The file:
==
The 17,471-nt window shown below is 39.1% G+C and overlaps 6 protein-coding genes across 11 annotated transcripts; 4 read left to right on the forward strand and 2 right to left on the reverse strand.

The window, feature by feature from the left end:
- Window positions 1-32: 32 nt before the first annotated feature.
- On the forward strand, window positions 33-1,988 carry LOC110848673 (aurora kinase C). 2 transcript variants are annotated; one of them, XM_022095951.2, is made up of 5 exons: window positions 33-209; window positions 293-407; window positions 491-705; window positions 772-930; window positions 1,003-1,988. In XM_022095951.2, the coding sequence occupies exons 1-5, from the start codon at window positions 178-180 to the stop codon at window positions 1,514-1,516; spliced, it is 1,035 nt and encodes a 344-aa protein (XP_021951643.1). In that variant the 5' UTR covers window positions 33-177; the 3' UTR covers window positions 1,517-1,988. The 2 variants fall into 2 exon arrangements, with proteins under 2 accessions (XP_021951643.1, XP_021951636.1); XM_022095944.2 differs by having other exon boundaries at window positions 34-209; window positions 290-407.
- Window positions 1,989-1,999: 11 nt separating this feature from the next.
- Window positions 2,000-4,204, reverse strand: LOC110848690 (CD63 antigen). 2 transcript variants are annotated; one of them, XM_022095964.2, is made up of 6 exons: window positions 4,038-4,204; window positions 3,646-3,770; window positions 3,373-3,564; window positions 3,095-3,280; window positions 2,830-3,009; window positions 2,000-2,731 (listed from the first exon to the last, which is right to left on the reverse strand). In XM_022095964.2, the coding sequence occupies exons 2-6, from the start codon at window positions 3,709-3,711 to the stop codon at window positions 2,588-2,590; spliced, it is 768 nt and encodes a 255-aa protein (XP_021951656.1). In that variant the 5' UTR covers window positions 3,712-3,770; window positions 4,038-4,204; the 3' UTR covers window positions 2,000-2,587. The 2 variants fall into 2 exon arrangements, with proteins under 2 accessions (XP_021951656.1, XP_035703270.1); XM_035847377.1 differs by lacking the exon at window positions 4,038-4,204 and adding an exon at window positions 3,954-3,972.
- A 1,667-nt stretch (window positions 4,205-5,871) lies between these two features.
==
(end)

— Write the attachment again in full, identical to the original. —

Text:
The 17,471-nt window shown below is 39.1% G+C and overlaps 6 protein-coding genes across 11 annotated transcripts; 4 read left to right on the forward strand and 2 right to left on the reverse strand.

The window, feature by feature from the left end:
- Window positions 1-32: 32 nt before the first annotated feature.
- On the forward strand, window positions 33-1,988 carry LOC110848673 (aurora kinase C). 2 transcript variants are annotated; one of them, XM_022095951.2, is made up of 5 exons: window positions 33-209; window positions 293-407; window positions 491-705; window positions 772-930; window positions 1,003-1,988. In XM_022095951.2, the coding sequence occupies exons 1-5, from the start codon at window positions 178-180 to the stop codon at window positions 1,514-1,516; spliced, it is 1,035 nt and encodes a 344-aa protein (XP_021951643.1). In that variant the 5' UTR covers window positions 33-177; the 3' UTR covers window positions 1,517-1,988. The 2 variants fall into 2 exon arrangements, with proteins under 2 accessions (XP_021951643.1, XP_021951636.1); XM_022095944.2 differs by having other exon boundaries at window positions 34-209; window positions 290-407.
- Window positions 1,989-1,999: 11 nt separating this feature from the next.
- Window positions 2,000-4,204, reverse strand: LOC110848690 (CD63 antigen). 2 transcript variants are annotated; one of them, XM_022095964.2, is made up of 6 exons: window positions 4,038-4,204; window positions 3,646-3,770; window positions 3,373-3,564; window positions 3,095-3,280; window positions 2,830-3,009; window positions 2,000-2,731 (listed from the first exon to the last, which is right to left on the reverse strand). In XM_022095964.2, the coding sequence occupies exons 2-6, from the start codon at window positions 3,709-3,711 to the stop codon at window positions 2,588-2,590; spliced, it is 768 nt and encodes a 255-aa protein (XP_021951656.1). In that variant the 5' UTR covers window positions 3,712-3,770; window positions 4,038-4,204; the 3' UTR covers window positions 2,000-2,587. The 2 variants fall into 2 exon arrangements, with proteins under 2 accessions (XP_021951656.1, XP_035703270.1); XM_035847377.1 differs by lacking the exon at window positions 4,038-4,204 and adding an exon at window positions 3,954-3,972.
- A 1,667-nt stretch (window positions 4,205-5,871) lies between these two features.